Let's turn over the search for a way out of the financial crisis to computer scientists

Why not reconfigure the problem as a computer "what if" analytics question and let the computer scientists solve it?

With both politicians and economists waffling on what the right thing to do is to get out of the mess they got us into, why not reconfigure the problem as a computer "what if" analytics question and let the computer scientists solve it.

To paraphrase the great song writer Leonard Cohen, I hope they're "keeping some kind of record."

What I'm talking about is the current financial crisis and all the data points they could be collecting so that computer scientists -- using economists only to tell them what data should be put into the stew -- can create financial models for forecasting the next disaster.

In fact, I'm thinking that there must be enough historical data available now that shows us what happens when markets go boom or bust to create "what if" models that might be used in the current situation.

Certainly Obama and McCain know nothing. Their advisers appear to know as little. Everyone says there is no way of knowing what the outcome of any solution will be. That has to be wrong.

It is obvious that economics is barely a science. It appears to be just seat of the pants guess work.

If Warren Buffet, founder of Berkshire Hathaway, says to do one thing and Secretary Henry Paulson former head of Goldman Sachs and Fed Reserve Chief Ben Bernancke, former professor of Economics and Public Affairs at Princeton, say to do another, there must be so much gray, unstructured, unscientific aspects to economics that no one seems able to come up with a single answer.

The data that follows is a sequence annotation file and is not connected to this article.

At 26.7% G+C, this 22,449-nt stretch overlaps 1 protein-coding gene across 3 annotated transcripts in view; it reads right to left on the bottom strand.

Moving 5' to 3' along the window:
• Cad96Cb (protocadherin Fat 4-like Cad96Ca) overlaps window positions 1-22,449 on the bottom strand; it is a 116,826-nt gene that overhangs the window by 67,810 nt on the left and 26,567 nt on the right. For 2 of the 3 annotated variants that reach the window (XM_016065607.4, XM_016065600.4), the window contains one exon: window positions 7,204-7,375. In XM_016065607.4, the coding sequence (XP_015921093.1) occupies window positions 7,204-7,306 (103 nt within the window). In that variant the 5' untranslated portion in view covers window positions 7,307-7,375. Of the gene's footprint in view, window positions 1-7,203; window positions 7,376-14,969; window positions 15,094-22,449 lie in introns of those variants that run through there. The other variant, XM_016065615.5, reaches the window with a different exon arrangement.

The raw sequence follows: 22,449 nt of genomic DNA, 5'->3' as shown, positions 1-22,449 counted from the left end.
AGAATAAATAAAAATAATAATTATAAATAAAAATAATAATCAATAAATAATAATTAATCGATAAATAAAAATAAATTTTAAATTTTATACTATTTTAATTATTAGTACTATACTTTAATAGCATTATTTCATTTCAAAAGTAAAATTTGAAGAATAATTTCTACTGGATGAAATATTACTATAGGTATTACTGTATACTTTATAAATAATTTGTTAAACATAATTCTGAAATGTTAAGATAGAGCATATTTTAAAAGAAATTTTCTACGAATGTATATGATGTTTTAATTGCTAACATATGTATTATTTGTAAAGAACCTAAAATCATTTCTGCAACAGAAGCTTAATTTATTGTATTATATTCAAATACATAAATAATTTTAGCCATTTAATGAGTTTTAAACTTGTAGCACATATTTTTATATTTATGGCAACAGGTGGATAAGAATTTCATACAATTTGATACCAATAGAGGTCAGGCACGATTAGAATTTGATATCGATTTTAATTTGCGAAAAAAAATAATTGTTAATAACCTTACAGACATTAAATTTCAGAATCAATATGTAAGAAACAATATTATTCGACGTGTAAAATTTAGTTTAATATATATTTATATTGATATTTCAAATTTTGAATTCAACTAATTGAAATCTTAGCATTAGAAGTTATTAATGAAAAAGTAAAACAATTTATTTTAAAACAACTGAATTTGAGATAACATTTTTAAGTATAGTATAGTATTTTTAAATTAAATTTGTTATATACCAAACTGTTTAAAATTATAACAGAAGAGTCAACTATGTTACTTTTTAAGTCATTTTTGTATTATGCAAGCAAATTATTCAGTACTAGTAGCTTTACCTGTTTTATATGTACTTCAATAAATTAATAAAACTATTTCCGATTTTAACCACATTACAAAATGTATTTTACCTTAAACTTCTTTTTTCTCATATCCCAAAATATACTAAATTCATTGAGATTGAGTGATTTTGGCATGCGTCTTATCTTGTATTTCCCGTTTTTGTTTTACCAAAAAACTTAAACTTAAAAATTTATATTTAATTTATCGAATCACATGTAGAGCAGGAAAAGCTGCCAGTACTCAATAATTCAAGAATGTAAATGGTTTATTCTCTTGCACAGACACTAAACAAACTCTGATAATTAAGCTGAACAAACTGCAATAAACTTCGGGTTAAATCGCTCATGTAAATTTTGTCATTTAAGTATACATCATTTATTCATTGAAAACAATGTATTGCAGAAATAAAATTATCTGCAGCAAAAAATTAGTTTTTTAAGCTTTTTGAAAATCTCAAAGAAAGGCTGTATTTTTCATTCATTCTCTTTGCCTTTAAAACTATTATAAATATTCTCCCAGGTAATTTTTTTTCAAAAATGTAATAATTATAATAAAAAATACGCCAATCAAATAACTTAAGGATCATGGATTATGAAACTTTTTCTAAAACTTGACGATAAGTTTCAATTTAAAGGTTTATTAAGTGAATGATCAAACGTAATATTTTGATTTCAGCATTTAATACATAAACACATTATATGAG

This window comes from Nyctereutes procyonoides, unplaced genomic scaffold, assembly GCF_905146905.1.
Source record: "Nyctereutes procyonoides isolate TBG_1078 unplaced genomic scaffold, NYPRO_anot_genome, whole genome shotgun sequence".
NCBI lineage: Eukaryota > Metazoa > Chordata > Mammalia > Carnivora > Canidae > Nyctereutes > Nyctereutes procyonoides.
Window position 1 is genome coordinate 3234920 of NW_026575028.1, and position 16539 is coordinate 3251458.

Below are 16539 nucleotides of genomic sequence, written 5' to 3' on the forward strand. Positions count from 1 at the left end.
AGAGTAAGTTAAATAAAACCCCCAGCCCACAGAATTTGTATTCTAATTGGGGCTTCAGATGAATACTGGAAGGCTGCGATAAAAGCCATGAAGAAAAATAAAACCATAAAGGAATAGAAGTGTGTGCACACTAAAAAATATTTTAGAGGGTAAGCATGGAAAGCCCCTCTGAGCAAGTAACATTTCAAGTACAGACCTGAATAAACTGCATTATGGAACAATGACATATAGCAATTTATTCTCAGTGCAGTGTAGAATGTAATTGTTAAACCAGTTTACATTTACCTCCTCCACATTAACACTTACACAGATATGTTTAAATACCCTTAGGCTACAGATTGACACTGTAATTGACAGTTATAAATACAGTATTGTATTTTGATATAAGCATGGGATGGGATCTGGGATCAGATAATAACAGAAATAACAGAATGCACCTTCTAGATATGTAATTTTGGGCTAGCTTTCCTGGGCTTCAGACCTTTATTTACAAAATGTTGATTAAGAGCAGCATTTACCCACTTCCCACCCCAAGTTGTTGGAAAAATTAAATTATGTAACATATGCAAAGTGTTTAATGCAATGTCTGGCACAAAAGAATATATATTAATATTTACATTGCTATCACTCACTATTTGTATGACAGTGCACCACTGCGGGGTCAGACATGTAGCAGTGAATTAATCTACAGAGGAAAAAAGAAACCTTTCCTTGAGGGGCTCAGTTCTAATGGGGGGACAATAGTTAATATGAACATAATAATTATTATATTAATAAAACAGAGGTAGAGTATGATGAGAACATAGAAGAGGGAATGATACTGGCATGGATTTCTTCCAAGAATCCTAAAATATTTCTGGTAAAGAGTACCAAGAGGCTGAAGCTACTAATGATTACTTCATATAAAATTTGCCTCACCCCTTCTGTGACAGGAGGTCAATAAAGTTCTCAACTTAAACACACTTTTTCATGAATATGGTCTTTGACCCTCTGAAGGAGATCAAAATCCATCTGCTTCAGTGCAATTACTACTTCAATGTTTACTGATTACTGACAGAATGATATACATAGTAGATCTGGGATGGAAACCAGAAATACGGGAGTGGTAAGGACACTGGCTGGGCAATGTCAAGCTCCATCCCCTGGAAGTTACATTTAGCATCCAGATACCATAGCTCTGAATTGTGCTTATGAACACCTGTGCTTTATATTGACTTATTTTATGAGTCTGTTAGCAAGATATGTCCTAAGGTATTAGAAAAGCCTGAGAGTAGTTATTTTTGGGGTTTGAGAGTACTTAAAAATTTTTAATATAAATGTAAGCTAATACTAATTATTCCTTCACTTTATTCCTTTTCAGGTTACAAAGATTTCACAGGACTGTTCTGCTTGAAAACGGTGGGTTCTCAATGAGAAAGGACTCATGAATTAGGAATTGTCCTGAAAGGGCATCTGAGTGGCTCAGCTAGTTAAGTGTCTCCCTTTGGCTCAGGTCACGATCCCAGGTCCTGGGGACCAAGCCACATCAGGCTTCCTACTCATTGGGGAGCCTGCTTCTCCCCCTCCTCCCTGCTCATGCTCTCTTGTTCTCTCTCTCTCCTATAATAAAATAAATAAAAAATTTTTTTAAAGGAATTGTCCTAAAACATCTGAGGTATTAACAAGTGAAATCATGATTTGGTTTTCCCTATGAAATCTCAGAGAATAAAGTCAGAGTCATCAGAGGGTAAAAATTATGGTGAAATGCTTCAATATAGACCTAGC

But if you talk to real computer scientists like the author of "The Age of Intelligent Machines," Ray Kurzweil, he'll tell you that there is nothing that can't be made into structured data so that a computer can figure out a proper answer.

In sports the excitement of a game comes from not knowing the outcome because there are so many variables on any given day.

But when it comes to the economic well-being of the country and the world, I would rather the economists and politicians who are struggling to find an answer turn this over to the really smart people in computer science. At least there is a scientific discipline to back up its findings.

Rah, rah, and three cheers for the predictive analytics team.

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